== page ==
Ideal Success Trust, Manurewa
The Ideal Success Trust will run Huarahi Tika (the right pathway), which helps Māori children achieve educational success by setting up a motivational programme that will work closely with their whanau. Designed for children aged 10-15 years, the programme also recognises that development of the whanau is critical to the success of the child. Huarahi Tika will implement a range of services that inform, motivate and support Māori children and empower their whanau to prioritise actions and behaviours that result in educational success.
Contact Ideal Success Trust on (09) 2696600.

Sylvia Park School, Mt Wellington
The school is establishing a project co-ordinator position to act as a key link between home and school. This learning partnership will help families understand how their children are performing. It will also challenge the school to look at its own effectiveness in delivering the programmes Māori and Pasifika students need.
Contact Sylvia Park School on (09) 527 6526

The Unitec Graduate Diploma in Not for Profit Management
Scholarships will be offered to encourage students from Pacific Island communities to enrol for the three-year course. The diplomas will help build capacity and leadership within Pasifika early childhood learning centres and will be particularly relevant for the centres’ managers and board members.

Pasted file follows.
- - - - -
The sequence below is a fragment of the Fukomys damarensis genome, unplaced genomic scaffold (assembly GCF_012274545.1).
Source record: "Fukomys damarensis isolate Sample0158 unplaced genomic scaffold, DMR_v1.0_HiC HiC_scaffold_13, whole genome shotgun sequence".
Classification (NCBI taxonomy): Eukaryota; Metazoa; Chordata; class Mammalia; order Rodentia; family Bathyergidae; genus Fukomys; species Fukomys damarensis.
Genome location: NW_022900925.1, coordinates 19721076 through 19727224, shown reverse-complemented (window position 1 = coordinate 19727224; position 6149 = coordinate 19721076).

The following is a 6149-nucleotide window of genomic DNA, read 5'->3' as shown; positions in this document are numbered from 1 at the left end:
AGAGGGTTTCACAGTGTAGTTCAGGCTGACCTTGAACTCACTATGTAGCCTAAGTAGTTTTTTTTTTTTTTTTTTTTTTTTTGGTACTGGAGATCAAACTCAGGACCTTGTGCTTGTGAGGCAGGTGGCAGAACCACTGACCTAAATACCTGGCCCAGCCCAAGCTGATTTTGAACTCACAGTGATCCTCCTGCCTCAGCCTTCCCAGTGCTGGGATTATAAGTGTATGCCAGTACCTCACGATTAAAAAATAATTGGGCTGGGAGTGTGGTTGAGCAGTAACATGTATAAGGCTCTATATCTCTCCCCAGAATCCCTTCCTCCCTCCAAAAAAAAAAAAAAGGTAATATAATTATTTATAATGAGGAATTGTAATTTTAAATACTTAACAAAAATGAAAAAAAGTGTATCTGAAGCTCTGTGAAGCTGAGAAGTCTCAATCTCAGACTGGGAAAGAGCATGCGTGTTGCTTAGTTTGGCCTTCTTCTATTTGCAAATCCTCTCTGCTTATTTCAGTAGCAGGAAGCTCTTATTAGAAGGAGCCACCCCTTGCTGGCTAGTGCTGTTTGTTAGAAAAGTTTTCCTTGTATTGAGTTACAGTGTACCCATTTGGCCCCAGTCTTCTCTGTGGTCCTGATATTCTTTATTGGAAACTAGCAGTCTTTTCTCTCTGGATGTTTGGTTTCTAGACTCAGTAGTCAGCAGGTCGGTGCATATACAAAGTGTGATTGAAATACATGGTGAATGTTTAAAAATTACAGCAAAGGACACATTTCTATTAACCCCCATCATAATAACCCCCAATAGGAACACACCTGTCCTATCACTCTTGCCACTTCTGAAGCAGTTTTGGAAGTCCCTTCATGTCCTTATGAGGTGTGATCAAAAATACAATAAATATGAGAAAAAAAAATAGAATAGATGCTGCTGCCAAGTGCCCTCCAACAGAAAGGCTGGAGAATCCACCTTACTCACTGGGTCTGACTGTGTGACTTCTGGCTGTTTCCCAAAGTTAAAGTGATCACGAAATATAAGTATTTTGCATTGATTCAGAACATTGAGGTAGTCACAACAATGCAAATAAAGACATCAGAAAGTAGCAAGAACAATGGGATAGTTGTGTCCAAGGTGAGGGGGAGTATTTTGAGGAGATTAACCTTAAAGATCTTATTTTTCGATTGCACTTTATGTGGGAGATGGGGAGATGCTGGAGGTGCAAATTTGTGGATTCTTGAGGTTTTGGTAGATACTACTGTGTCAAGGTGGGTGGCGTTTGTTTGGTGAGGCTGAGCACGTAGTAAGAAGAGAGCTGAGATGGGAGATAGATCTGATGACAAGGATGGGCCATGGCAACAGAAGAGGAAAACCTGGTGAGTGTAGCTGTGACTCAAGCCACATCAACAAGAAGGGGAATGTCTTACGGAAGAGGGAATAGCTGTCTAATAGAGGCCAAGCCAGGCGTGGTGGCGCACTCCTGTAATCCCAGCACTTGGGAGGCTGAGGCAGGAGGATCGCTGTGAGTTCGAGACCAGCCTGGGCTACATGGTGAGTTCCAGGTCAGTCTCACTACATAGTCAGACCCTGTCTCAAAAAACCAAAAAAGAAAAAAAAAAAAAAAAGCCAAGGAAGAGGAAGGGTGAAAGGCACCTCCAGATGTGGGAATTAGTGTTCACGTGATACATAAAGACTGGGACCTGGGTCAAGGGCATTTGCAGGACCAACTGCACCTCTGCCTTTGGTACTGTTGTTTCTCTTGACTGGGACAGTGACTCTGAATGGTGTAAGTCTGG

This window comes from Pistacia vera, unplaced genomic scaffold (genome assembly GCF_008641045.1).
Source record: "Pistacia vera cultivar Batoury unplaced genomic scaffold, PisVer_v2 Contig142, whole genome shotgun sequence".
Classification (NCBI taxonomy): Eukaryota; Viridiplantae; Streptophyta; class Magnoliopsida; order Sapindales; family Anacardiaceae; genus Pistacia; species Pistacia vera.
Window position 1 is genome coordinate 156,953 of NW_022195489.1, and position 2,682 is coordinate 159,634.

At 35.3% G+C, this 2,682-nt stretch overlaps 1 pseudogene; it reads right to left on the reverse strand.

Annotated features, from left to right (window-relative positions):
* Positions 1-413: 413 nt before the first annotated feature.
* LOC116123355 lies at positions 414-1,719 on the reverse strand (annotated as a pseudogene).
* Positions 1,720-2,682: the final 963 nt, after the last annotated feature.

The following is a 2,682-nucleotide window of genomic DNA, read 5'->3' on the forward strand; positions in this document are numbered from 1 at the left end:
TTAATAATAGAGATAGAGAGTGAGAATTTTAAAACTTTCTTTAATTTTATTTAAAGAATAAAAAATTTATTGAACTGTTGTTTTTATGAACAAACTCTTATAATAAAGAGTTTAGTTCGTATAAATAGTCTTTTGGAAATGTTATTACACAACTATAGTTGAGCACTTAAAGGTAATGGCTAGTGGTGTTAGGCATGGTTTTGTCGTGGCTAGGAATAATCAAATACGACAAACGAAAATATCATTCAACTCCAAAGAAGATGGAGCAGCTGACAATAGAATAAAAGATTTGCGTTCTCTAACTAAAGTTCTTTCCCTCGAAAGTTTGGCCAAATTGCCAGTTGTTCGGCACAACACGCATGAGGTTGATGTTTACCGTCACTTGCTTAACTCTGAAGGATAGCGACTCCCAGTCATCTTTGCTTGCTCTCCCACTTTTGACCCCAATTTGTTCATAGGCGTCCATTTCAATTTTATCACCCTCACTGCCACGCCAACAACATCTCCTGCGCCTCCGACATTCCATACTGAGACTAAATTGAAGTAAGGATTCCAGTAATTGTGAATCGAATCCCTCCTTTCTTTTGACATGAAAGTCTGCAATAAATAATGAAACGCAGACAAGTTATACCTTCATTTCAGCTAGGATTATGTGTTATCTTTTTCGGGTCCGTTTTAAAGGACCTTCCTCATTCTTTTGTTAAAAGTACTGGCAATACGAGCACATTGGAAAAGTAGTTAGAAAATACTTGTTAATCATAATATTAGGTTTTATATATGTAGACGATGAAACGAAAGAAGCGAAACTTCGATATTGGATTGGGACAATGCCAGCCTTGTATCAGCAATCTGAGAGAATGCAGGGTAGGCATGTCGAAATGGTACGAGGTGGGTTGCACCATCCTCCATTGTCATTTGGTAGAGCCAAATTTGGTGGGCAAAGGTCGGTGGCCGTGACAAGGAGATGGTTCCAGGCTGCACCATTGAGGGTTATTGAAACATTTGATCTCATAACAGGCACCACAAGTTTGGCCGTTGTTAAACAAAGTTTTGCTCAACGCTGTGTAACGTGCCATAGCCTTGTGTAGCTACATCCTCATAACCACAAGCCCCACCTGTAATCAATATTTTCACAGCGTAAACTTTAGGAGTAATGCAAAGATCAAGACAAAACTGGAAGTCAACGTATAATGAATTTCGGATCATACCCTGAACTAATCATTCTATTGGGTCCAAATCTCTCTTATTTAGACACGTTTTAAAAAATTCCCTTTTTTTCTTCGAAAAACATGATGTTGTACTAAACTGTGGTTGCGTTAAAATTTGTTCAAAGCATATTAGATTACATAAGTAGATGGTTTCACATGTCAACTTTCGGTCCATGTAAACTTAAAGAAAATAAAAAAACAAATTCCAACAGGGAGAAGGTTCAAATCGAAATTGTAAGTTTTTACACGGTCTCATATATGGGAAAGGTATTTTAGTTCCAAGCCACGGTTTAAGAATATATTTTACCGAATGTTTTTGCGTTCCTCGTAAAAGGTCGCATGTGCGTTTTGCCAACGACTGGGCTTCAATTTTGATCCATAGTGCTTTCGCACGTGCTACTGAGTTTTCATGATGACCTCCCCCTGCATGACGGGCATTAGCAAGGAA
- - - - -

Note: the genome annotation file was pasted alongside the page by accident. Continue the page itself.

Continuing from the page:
Contact Unitec on (09) 815 4321

Leadership Academy of A Company, Whangarei
The leadership academy, which aims to build Māori leadership, is scheduled to open in Whangarei next year. Run by the He Puna Marama Trust, it is aimed at young Māori men at secondary level with academic ability or talent in any field. The academy will develop leadership through an innovative residential programme, customised learning and partnering with local secondary schools.
Contact the leadership academy on (09) 438 8422

Toku Reo Tupuna Trust, Manukau
Toku Reo Tupuna Trust aims to provide education and training programmes to assist people, families and communities of Cook Islands descent to learn and use the Te Reo Kuki Airani language.
Contact Toku Reo Tupuna Trust on (09) 526 2543.

C-Me Mentoring Foundation, Otahuhu
The C-Me Mentoring Foundation will deliver a youth trade training mentoring programme for trade training services. It will link industries, schools, technical institutions and Māori and Pacific students, mentor the students and encourage their families to get involved in the process. The programme was developed by C-Me project manager John Kotoisuva while he was working for Steel Construction New Zealand Limited (SCNZ). The C-Me Mentoring Foundation intends to replicate the successes of the SCNZ apprenticeship programme within other industries.
Contact the C-Me Foundation on (09) 358 5692

About ASB Community Trust

ASB Community Trust decides on grants for groups and projects in Auckland and Northland each month. Using funds from the sale of its shareholding in the Auckland Savings Bank, the Trust has granted almost $700m since being formed in 1988.

Any incorporated or charitable trust in Auckland and Northland can apply for funds, provided they are a not-for-profit organisation.

For more details about applying, visit the Trust’s website: